Contrast masking reveals spatial-frequency channels in stereopsis.
1345 - 1355.
Yang and Blake (1991 Vision Research 31 1177-1189) investigated depth detection in stereograms containing spatially narrow-band signal and noise energies. The resulting masking functions led them to conclude that stereo vision was subserved by only two channels peaking at 3 and 5 cycles deg(-1). Glennerster and Parker (1997 Vision Research 37 2143-2152) re-analysed these data, taking into account the relative attenuation of low- and high-frequency noise masks as a consequence of the modulation transfer function (MTF) of the early visual system. They transformed the data using an estimated MTF and found that peak masking was always at the signal frequency across a 2.8 octave range. Here we determine the MTF of the early visual system for individual subjects by measuring contrast thresholds in a 2AFC orientation-discrimination task (horizontal vs vertical) using band-limited stimuli presented in a 7 deg x 7 deg window at 4 deg eccentricity, The filtered stimuli had a bandwidth of 1.5 octaves in frequency and 15 degrees in orientation at half-height. In the subsequent stereo experiment, the same (vertical) filters were used to generate both signal and noise bands. The noise was binocularly uncorrelated and scaled by each subject's MTF Subjects performed a 2AFC depth-discrimination task (crossed vs uncrossed disparity) to determine threshold signal contrast as a function of signal and mask frequency. The resulting functions showed that Peak masking was at the signal frequency over the three octave range tested (0.4 - 3.2 cycles deg(-1)). Comparison with simple luminance-masking data from experiments with similar stimuli shows that bandwidths for stereo masking are considerably larger. These data suggest that there an multiple bandpass channels feeding into stereopsis but that their characteristics differ from luminance channels in pattern vision.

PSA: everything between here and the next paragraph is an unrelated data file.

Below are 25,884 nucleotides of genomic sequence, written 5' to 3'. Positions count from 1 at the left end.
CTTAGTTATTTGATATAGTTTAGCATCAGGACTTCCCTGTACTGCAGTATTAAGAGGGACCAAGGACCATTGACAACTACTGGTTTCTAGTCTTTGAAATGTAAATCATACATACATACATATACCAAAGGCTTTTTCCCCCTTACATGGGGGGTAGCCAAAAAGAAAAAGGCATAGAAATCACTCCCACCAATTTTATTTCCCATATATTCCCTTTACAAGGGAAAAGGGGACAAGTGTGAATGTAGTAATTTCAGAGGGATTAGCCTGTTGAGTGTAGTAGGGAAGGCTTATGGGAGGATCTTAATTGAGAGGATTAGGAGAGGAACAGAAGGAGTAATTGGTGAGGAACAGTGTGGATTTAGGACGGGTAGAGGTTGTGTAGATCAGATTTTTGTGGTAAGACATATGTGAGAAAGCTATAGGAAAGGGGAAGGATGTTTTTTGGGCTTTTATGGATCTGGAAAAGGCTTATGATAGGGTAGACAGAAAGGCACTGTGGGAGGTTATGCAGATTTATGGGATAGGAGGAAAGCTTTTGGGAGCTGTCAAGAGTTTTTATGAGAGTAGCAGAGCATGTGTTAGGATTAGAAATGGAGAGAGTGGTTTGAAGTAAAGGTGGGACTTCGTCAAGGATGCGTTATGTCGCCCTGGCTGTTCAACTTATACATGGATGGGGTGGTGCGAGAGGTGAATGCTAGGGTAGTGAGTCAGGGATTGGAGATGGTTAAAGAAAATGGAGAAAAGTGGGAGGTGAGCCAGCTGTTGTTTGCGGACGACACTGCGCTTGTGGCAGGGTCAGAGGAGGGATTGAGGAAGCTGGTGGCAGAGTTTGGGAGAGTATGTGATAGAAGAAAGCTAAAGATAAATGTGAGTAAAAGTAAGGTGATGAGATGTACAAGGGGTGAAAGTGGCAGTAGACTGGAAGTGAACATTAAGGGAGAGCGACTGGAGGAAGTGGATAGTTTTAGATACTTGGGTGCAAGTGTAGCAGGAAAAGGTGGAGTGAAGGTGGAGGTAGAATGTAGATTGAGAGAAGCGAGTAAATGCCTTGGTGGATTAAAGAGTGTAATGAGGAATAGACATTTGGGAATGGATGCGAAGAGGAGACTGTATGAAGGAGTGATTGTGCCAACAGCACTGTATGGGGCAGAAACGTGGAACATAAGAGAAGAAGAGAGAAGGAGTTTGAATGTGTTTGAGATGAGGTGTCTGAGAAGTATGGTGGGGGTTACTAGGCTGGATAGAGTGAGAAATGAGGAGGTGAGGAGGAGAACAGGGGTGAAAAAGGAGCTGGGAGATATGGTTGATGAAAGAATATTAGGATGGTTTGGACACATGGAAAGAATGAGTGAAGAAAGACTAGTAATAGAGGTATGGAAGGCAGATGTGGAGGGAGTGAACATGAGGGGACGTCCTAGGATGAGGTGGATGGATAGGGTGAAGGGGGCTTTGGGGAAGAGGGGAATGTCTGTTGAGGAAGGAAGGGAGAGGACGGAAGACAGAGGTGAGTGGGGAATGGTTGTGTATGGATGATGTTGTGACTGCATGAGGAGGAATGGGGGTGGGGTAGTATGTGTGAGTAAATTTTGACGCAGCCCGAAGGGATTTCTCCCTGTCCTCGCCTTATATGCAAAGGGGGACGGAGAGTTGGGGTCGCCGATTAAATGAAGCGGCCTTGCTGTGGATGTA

|Title:||Contrast masking reveals spatial-frequency channels in stereopsis|
|Location:||UNIV SURREY, SURREY, ENGLAND|
|UCL classification:||UCL > School of BEAMS > Faculty of Engineering Science > Computer Science|
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